Spondylosis Lumbar

Even in healthy individuals, the cartilage (discs), joints, and bones in the lower back slowly deteriorate over the years due to normal wear and tear on the body. This age-related condition is called lumbar spondylosis. It’s also frequently called arthritis of the lower back and results in chronic lower back pain that worsens with age and increases with movement. When this condition occurs in the neck, it’s called cervical spondylosis. Over the years, the discs in the spine begin to break down, lose fluid, and become stiff. Again, this is a normal part of aging. Unfortunately, some of the side effects of these changes can cause back pain and stiffness. These include bone spurs that exert force on the lower back and cause spine pain; ligament stiffening, which affects mobility and causes back pain; herniated or bulging discs, which exert pressure on nerves and the spinal cord; and dehydrated discs, which leads to bone-on-bone contact that contributes to lower back pain.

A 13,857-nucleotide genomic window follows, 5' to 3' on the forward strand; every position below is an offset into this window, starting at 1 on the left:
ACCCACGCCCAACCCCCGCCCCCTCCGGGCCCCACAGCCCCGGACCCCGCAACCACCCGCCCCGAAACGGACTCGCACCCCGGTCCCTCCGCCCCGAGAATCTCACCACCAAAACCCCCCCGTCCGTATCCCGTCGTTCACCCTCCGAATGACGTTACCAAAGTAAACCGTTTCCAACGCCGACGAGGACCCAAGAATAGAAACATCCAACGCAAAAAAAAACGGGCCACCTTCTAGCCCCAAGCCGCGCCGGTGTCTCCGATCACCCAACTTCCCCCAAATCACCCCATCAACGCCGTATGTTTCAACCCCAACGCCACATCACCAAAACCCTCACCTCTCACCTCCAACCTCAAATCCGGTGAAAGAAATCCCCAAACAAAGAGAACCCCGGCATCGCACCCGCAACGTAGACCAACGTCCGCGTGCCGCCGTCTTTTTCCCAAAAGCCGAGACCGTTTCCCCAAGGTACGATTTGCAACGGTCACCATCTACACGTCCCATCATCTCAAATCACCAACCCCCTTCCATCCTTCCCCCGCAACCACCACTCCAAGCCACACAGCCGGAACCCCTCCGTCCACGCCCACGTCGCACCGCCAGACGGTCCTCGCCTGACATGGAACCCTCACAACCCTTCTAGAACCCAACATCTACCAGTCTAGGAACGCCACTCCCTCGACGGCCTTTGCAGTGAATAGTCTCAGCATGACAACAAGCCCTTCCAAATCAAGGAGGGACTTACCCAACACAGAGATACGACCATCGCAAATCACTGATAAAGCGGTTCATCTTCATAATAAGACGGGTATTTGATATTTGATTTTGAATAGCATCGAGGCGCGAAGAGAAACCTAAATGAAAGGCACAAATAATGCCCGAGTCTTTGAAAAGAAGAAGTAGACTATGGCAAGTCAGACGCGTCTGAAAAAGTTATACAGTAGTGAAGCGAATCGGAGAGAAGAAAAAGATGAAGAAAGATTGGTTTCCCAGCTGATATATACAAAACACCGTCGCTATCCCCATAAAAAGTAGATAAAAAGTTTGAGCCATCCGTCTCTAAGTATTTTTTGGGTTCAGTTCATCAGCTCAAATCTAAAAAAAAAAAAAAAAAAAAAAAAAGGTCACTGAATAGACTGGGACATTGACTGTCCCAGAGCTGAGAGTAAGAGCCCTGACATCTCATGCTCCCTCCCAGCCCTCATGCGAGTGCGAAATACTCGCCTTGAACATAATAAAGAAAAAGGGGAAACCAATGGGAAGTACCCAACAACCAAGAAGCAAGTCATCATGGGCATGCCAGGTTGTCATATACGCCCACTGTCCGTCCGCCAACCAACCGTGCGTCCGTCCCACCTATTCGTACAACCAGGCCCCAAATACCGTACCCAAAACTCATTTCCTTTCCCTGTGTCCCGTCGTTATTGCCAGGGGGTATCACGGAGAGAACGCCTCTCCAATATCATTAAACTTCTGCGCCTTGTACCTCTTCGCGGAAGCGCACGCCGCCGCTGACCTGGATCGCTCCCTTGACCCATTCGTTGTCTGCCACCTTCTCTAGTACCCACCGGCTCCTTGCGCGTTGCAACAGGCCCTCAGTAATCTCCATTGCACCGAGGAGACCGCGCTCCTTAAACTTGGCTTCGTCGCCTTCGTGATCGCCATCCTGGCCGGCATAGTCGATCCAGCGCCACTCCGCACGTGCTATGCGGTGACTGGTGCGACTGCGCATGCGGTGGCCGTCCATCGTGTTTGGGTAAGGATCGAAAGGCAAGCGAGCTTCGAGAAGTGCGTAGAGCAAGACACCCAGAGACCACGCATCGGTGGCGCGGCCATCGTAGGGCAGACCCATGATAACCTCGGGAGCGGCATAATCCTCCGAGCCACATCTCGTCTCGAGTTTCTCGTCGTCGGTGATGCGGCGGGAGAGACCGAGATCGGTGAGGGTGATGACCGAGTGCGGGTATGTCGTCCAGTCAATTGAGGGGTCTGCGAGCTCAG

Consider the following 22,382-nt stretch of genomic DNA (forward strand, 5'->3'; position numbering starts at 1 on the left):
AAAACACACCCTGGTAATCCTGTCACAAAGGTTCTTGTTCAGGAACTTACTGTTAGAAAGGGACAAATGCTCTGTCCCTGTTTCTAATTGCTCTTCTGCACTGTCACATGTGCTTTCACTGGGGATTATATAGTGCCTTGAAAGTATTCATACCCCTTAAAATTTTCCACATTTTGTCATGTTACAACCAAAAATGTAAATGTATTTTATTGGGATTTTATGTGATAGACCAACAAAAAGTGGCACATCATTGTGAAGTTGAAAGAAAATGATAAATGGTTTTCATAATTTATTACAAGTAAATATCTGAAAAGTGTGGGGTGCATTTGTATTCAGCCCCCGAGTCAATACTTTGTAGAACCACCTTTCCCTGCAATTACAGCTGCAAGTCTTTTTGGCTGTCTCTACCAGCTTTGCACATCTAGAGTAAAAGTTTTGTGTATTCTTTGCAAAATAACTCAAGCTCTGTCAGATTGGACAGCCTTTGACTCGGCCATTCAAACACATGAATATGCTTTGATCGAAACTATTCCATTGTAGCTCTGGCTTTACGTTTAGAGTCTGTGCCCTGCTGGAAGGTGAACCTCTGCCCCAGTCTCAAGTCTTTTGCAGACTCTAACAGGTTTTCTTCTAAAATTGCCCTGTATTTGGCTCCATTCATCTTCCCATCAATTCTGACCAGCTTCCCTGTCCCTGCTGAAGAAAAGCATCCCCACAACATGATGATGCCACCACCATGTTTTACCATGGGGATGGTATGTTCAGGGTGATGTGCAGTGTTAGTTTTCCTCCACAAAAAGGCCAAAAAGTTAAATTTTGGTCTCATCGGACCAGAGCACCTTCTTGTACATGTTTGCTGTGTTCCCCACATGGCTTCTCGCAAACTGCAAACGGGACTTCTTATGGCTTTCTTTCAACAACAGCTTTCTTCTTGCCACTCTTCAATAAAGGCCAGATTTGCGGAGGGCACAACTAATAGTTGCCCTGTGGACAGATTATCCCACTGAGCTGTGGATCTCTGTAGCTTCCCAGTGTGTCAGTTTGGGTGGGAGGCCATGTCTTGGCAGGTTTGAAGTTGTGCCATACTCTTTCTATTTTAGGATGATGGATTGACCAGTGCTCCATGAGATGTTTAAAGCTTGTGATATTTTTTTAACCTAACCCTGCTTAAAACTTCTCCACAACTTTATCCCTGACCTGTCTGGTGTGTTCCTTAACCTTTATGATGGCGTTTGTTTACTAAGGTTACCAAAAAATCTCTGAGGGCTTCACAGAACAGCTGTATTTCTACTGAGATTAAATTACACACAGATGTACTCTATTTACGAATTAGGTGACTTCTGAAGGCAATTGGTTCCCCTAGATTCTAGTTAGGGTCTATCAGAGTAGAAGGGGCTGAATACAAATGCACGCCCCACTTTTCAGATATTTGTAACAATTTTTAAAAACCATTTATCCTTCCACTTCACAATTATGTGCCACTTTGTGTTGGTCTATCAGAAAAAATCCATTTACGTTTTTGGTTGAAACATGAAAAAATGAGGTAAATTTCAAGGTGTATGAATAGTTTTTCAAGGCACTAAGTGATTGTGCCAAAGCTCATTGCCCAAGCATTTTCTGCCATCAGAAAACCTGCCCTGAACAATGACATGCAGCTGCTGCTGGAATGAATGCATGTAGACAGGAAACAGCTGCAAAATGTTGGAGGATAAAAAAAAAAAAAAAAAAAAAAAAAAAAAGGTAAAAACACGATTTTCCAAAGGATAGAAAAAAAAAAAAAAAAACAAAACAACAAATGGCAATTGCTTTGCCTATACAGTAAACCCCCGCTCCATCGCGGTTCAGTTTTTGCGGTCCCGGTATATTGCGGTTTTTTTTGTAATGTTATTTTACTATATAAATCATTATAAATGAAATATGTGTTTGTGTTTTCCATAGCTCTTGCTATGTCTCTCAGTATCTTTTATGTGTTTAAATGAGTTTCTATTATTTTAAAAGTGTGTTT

As with most spinal problems, lumbar spondylosis causes back pain and stiffness. It also may cause:

  • Muscle spasms in your lower back
  • Grinding or popping sensations when you sit or stand up
  • Numbness in the lower back and feet, and toes
  • Pain in the buttocks
  • Sciatica (leg pain.)


Fortunately, lumbar spondylosis often can be treated without surgery. Medical treatment options include pain relievers, muscle relaxants, anti-inflammatory medications, and steroid injections. Physical therapy and hot- and cold therapy are also helpful in alleviating pain. Lifestyle changes including regular low-impact exercise (such as walking) and losing weight to reduce strain on the lower back are also often helpful. When non-invasive treatment options aren’t effective, your back pain doctor will most likely discuss surgical options that may provide relief.